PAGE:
The story of
As part of the S3P, we analyzed 17 anonymized portfolios from the Surrey School District to see what they could tell us about student achievement. In the video above, we discuss how one of these portfolios illustrated to us one of the reasons a static letter grade, for many subject areas, may be a misleading interpretation of student achievement.
Participant 15’s portfolio included two pieces under the umbrella of English: a poem and a narrative essay, both created for the same course. The narrative essay, while having vivid imagery and descriptive content, contains grammatical errors (as much early career writing does). The poem, however, is well written, filled with intense imagery and strong, powerfully expressed emotions. It is a display of strong student achievement.
This is not an isolated case. Many disciplines in the K-12 system such as science, math, or social studies, are made up of different sub-disciplines. Like the English example above, which discusses both poetry and essay writing (two topics which in university tend to be separated), a student’s performance may, and often does, vary between them. A student may exceed in creative writing or poetry but only end up with a “C+” in English overall because the course was weighted with greater emphasis on
essay writing and not poetry.
Grades are unable to identify a student’s true ability because they aggregate all performances in a class, into a single performance metric. Further, since standardized assessments don’t typically weigh poetry composition equally to essay writing, it is highly unlikely that a provincial-level assessment instrument would capture this ability at all.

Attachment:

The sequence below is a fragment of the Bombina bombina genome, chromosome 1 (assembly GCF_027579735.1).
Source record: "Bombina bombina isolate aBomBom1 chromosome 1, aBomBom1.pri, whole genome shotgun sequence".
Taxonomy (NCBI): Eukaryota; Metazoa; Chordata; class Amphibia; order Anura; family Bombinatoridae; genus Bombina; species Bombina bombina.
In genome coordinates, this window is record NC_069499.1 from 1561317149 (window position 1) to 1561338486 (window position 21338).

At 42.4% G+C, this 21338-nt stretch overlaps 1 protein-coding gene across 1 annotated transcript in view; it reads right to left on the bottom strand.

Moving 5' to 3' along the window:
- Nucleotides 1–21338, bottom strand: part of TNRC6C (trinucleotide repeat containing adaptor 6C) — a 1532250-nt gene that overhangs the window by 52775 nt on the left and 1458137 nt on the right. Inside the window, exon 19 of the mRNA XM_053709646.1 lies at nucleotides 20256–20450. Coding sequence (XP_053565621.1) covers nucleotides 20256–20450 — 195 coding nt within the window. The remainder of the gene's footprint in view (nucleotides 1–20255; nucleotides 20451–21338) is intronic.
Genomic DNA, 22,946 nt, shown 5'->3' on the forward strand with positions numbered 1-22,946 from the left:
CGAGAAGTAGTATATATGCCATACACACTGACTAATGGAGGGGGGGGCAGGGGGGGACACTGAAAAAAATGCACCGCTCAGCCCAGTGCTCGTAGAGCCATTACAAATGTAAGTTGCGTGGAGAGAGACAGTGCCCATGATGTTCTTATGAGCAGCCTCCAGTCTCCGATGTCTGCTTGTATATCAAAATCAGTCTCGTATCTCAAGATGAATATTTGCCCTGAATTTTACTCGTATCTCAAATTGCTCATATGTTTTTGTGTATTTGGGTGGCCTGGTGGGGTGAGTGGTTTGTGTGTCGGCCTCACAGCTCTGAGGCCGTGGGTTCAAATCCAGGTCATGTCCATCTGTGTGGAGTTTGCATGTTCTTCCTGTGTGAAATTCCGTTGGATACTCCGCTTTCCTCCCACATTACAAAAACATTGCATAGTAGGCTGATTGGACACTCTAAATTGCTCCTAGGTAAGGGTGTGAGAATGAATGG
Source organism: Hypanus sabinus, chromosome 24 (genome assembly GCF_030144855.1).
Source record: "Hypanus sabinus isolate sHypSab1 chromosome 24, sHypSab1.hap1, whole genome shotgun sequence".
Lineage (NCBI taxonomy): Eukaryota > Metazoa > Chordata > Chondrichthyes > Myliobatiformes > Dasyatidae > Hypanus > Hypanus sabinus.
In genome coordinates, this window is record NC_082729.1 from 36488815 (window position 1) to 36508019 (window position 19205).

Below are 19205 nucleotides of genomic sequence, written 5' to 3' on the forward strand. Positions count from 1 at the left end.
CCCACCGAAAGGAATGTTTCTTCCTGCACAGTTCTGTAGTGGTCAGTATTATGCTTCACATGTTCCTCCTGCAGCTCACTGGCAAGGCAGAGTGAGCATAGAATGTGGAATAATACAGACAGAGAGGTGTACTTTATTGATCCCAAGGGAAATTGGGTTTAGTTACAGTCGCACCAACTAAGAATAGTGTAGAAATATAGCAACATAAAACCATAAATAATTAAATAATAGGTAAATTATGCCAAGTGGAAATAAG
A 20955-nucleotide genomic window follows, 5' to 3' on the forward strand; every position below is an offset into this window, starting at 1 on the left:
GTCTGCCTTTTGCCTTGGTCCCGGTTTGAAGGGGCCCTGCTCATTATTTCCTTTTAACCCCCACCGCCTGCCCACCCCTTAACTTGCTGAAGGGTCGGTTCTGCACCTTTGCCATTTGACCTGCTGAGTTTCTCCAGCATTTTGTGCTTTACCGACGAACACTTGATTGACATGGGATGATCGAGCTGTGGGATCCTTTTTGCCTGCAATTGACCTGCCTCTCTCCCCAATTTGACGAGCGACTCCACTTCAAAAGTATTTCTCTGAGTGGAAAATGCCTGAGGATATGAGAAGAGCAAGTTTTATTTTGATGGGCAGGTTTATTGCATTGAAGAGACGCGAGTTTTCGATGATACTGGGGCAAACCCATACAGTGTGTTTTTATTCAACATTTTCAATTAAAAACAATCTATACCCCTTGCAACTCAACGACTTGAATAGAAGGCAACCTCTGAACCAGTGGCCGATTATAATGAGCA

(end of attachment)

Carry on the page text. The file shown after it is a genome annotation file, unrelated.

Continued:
The result is that, when a university is reviewing the students transcript for admission, there is no way to know that this potential student is a budding poet. Although the student’s abilities are lacking in terms of the mechanical aspects of their writing, these skills can be taught and improved upon at the post-secondary level. Passion and creativity are much more difficult to teach, which the student clearly demonstrated in their writing. This highlights why cramming the ranging abilities of students into a single letter grade is not only a disservice to the student but a potential loss of talent for a university that cannot see the full picture.
It is easy to imagine similar circumstances within other disciplines, such as Social Studies. Perhaps a student excels at writing intricate reports about WWII with the valuable resources they were able to find through careful research, but has trouble writing a multiple-choice exam in the same Social Studies course.
Measuring student ability, then, cannot happen across one plane. The problem is that when we look at that grade, we have no way of distinguishing which of abilities it represents, and to what extent. When all we see is a single grade for each course, we are unable to identify a student’s individual strengths and weaknesses within that subject area. Furthermore, when we take something as complex as student achievement and reduce it to a single data point, we are telling students something about the value of their ability. Students are far more than this single data point, and this should be reflected in how we evaluate and how we admit.